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There was a period in my trading life where I could call tops and bottoms in the markets with 90% accuracy (when paper trading). Unfortunately, when money was on the line, I couldn’t tell the time of day. The money was too important to me.
Trading is far more profitable, satisfying and fun when the money is not important to you. Yes, we trade to make money; but this must be psychologically separated from the analyses and action of trading.
Optimally, trading is process oriented. You define what constitutes a winning trade and when you see that pattern, indicator combination, or setup, you take the trade -- easily, without hesitation and you feel good about it. You work the trade and the money comes -- almost as an aside.
The Daytrader’s Bulletin supplies you with high percentage, high average profit, and low drawdown Entry, Management and Exit trading signals. Many beginning and perennially losing traders believe this is all that’s needed for market success.
This is absolutely not true. The hardest part of trading is the part that you as a subscriber must do to win. Take the Signals -- easily and without hesitation. Yes, there have been and will be losing periods. However, these periods are short and the losses are small.
To take the Signals you must have confidence in the Bulletin. The best way to do this is to become fully knowledgeable about our service -- how it works, what it can and cannot do, and what to do if the unexpected occurs; i.e. contingency planning. We have provided an extensive Daytrader's Q & A section, and The Guide will answer any questions or comments that you may have. You must know that you will win by taking the Bulletin Signals.
After becoming knowledgeable about how the Bulletin Signals work, how you receive and interpret them and usage of our terminology, you should paper trade or better yet take a one contract position based on our Entry Signals. Go flat on our second Exit Signal (see Q & A, Bulletin Signal Question No. 4). If you are a neophyte trader, this approach is critical for gaining confidence in placing orders, following our Entry and Management Signals and finally exiting the trade on our first Exit Signal.
Pulling the Trigger
Are you second guessing, reflecting and delaying when you should be entering a trade?
Traders sometimes tell us they have difficulty taking the Bulletin Entry Signals; even though they realize that the probabilities based on past performance are that they will win. They are like parachutists just before jumping out of a plane. Well trained, equipped, and 15,000 feet up in a plane with the door removed, yet unable to take the last step in the process. Fear of entry is one of the biggest problems facing a trader. Unfortunately, there is no easy, comfortable way to overcome this obstacle; one must simply decide to take the next signal.
If you cannot execute when you receive an ideal Bulletin Entry Signal, it is because you are still experiencing fear from previous trading experiences and you don’t believe that you will act appropriately under all market conditions.
It is up to you to take the Entry Signals. If you do not, or cannot take them as they are broadcast, you may as well sell you trading materials and computer, and stop subscribing to that expensive real-time data-feed. Pass your time sailing, and playing tennis or golf -- find something to do other than trading the markets.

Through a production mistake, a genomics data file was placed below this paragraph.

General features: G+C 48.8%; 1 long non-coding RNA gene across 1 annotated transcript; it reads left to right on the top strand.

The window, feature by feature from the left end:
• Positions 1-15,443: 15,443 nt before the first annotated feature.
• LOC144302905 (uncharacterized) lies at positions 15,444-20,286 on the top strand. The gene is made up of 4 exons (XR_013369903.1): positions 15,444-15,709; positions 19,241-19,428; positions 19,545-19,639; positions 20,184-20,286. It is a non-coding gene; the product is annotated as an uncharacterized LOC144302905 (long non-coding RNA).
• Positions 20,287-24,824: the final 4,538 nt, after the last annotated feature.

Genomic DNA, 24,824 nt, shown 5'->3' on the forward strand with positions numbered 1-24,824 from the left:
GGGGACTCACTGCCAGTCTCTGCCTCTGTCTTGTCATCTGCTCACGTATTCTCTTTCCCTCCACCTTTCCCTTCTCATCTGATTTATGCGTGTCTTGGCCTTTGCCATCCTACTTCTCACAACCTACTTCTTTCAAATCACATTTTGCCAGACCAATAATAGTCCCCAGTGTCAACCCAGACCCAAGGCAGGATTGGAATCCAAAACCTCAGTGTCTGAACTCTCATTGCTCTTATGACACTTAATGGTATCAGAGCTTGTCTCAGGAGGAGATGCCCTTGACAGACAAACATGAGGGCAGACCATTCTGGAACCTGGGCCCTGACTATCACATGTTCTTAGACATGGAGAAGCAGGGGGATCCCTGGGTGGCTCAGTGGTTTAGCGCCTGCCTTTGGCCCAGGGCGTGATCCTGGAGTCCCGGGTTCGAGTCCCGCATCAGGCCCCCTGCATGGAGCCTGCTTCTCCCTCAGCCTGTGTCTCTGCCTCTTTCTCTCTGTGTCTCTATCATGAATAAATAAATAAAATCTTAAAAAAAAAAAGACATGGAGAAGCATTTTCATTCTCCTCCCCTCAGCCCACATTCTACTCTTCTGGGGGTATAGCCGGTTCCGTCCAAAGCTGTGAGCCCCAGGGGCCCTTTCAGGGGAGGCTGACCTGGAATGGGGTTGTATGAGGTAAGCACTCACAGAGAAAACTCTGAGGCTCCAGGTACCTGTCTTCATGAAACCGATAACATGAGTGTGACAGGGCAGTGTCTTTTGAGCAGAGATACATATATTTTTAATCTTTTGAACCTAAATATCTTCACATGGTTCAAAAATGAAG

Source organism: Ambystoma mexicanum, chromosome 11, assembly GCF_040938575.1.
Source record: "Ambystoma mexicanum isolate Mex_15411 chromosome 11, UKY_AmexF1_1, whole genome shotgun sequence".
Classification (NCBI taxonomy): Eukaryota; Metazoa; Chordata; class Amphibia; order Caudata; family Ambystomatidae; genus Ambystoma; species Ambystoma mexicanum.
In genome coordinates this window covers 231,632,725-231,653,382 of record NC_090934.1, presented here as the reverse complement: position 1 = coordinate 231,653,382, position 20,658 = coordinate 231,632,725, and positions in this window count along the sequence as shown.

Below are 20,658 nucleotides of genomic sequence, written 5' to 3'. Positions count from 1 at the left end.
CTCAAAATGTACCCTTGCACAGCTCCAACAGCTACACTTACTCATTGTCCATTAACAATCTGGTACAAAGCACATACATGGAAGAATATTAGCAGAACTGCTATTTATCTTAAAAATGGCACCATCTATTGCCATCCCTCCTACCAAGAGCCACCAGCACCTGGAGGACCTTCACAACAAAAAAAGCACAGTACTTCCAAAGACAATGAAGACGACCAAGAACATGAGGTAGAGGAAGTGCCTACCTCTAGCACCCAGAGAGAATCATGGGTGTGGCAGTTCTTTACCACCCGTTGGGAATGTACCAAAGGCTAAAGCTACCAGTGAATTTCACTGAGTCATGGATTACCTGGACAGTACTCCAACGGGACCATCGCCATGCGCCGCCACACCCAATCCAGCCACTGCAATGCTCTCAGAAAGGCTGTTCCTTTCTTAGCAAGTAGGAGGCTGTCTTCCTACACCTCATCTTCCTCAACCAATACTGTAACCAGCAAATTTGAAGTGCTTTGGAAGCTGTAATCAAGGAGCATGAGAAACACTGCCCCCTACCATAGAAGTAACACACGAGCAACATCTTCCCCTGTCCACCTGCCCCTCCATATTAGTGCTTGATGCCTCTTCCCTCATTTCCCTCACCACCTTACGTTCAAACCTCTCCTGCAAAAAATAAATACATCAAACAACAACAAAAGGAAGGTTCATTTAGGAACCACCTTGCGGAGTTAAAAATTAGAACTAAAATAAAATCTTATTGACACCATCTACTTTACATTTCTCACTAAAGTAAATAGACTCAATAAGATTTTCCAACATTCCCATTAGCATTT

“Pulling the trigger” only takes a moment. Be aggressive, bold and courageous. Entry must be quick or the opportunity will be missed. Entry must be accurate or you will not have what you want.
The Bulletin Signals produce high probability, high profit trades and include integrated, money management rules. You have read the Bulletin Guide, FAQs and our Tips. You have followed our Signals real-time and become comfortable with our techniques and terminology. When you receive a Bulletin Entry Signal, now you can trade it!
For more specific ways to deal with "Pulling the Trigger" issues, check the ongoing series in our Tips section called Mind & Money.
Many trader friends ask me why I daytrade; the real-time data feed is expensive, slippage and commissions are a considerable expense relative to position trading expenses, and it requires an intense focus. My response is that if you’re good at daytrading, the returns can be much greater because you can trade several times a day rather than once a week or once a month.
I find I sleep much better when I daytrade than position trade. What brought me to daytrading was being stuck in a lock-limit move against me for four days carrying 15 contracts. It was an unpleasant experience. Aside from no overnight surprises, the disciplined daytrader leaves less money on the table than position traders.
In daytrading the price patterns form very quickly and require a disciplined, automatic response once a trading signal is perceived. A disadvantage of a real-time data feed is the almost universal compulsion to over trade. The constant price bar changes, the volume histogram, the screen refresh and the dancing indicator colors must strike some deep-seated need for action now. The flashing, changing neon of Las Vegas exists for a purpose.
The opposing factors of quickly responding to Signals and a deep need for action now must be dealt with by every daytrader. I suggest simply watching a screen with 1-minute, 3-minute and 5-minute price bars for a full day. Do not trade. Observe the movement of the bars and at the end of the day, note the ideal buys and sells on the 5-minute price chart.
Now, go to the 1-minute chart and allow yourself to see all of the noise, price movement and false entries prior to the optimal entries. Know that you must exercise discipline and take only your Signals.
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